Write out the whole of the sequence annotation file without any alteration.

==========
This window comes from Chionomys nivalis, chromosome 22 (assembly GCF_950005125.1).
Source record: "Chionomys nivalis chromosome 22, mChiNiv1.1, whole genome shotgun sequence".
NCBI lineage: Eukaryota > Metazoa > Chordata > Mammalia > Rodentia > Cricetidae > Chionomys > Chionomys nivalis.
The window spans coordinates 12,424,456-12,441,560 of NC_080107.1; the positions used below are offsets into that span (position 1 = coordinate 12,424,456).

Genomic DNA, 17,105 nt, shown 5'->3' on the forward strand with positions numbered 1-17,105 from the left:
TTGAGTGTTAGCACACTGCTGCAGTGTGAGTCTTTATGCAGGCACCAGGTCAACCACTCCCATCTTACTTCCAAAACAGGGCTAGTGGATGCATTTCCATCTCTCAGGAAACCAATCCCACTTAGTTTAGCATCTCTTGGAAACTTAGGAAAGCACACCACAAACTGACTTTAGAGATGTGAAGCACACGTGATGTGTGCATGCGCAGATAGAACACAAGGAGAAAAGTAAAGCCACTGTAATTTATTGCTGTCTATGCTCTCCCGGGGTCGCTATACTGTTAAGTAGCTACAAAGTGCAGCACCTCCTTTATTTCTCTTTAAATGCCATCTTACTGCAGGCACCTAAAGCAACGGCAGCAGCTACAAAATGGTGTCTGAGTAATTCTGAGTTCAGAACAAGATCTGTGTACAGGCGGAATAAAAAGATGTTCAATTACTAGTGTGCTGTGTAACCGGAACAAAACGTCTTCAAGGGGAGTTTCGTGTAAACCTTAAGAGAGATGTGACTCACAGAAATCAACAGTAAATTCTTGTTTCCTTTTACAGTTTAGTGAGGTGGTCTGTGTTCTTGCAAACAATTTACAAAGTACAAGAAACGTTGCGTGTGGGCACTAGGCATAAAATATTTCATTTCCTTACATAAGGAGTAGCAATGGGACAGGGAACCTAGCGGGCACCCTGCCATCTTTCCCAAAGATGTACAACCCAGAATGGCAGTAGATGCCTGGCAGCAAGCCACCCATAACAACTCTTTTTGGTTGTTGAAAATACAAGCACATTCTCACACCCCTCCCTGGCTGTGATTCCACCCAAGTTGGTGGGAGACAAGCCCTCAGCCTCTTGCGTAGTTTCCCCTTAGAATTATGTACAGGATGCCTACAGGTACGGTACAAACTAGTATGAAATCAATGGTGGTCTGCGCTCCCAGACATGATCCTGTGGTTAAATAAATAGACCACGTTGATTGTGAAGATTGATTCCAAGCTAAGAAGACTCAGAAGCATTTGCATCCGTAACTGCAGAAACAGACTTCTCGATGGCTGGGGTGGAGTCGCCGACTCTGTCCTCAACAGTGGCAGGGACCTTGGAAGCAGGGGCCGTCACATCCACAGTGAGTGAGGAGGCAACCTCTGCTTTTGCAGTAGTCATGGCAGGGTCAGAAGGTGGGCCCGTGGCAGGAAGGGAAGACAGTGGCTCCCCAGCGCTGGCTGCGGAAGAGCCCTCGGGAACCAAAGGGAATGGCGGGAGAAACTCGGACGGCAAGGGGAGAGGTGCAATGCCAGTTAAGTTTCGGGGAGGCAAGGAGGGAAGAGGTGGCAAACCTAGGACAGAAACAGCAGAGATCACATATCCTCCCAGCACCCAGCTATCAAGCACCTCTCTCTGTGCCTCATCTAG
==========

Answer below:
This window comes from Chionomys nivalis, chromosome 22 (assembly GCF_950005125.1).
Source record: "Chionomys nivalis chromosome 22, mChiNiv1.1, whole genome shotgun sequence".
NCBI lineage: Eukaryota > Metazoa > Chordata > Mammalia > Rodentia > Cricetidae > Chionomys > Chionomys nivalis.
The window spans coordinates 12,424,456-12,441,560 of NC_080107.1; the positions used below are offsets into that span (position 1 = coordinate 12,424,456).

Genomic DNA, 17,105 nt, shown 5'->3' on the forward strand with positions numbered 1-17,105 from the left:
TTGAGTGTTAGCACACTGCTGCAGTGTGAGTCTTTATGCAGGCACCAGGTCAACCACTCCCATCTTACTTCCAAAACAGGGCTAGTGGATGCATTTCCATCTCTCAGGAAACCAATCCCACTTAGTTTAGCATCTCTTGGAAACTTAGGAAAGCACACCACAAACTGACTTTAGAGATGTGAAGCACACGTGATGTGTGCATGCGCAGATAGAACACAAGGAGAAAAGTAAAGCCACTGTAATTTATTGCTGTCTATGCTCTCCCGGGGTCGCTATACTGTTAAGTAGCTACAAAGTGCAGCACCTCCTTTATTTCTCTTTAAATGCCATCTTACTGCAGGCACCTAAAGCAACGGCAGCAGCTACAAAATGGTGTCTGAGTAATTCTGAGTTCAGAACAAGATCTGTGTACAGGCGGAATAAAAAGATGTTCAATTACTAGTGTGCTGTGTAACCGGAACAAAACGTCTTCAAGGGGAGTTTCGTGTAAACCTTAAGAGAGATGTGACTCACAGAAATCAACAGTAAATTCTTGTTTCCTTTTACAGTTTAGTGAGGTGGTCTGTGTTCTTGCAAACAATTTACAAAGTACAAGAAACGTTGCGTGTGGGCACTAGGCATAAAATATTTCATTTCCTTACATAAGGAGTAGCAATGGGACAGGGAACCTAGCGGGCACCCTGCCATCTTTCCCAAAGATGTACAACCCAGAATGGCAGTAGATGCCTGGCAGCAAGCCACCCATAACAACTCTTTTTGGTTGTTGAAAATACAAGCACATTCTCACACCCCTCCCTGGCTGTGATTCCACCCAAGTTGGTGGGAGACAAGCCCTCAGCCTCTTGCGTAGTTTCCCCTTAGAATTATGTACAGGATGCCTACAGGTACGGTACAAACTAGTATGAAATCAATGGTGGTCTGCGCTCCCAGACATGATCCTGTGGTTAAATAAATAGACCACGTTGATTGTGAAGATTGATTCCAAGCTAAGAAGACTCAGAAGCATTTGCATCCGTAACTGCAGAAACAGACTTCTCGATGGCTGGGGTGGAGTCGCCGACTCTGTCCTCAACAGTGGCAGGGACCTTGGAAGCAGGGGCCGTCACATCCACAGTGAGTGAGGAGGCAACCTCTGCTTTTGCAGTAGTCATGGCAGGGTCAGAAGGTGGGCCCGTGGCAGGAAGGGAAGACAGTGGCTCCCCAGCGCTGGCTGCGGAAGAGCCCTCGGGAACCAAAGGGAATGGCGGGAGAAACTCGGACGGCAAGGGGAGAGGTGCAATGCCAGTTAAGTTTCGGGGAGGCAAGGAGGGAAGAGGTGGCAAACCTAGGACAGAAACAGCAGAGATCACATATCCTCCCAGCACCCAGCTATCAAGCACCTCTCTCTGTGCCTCATCTAG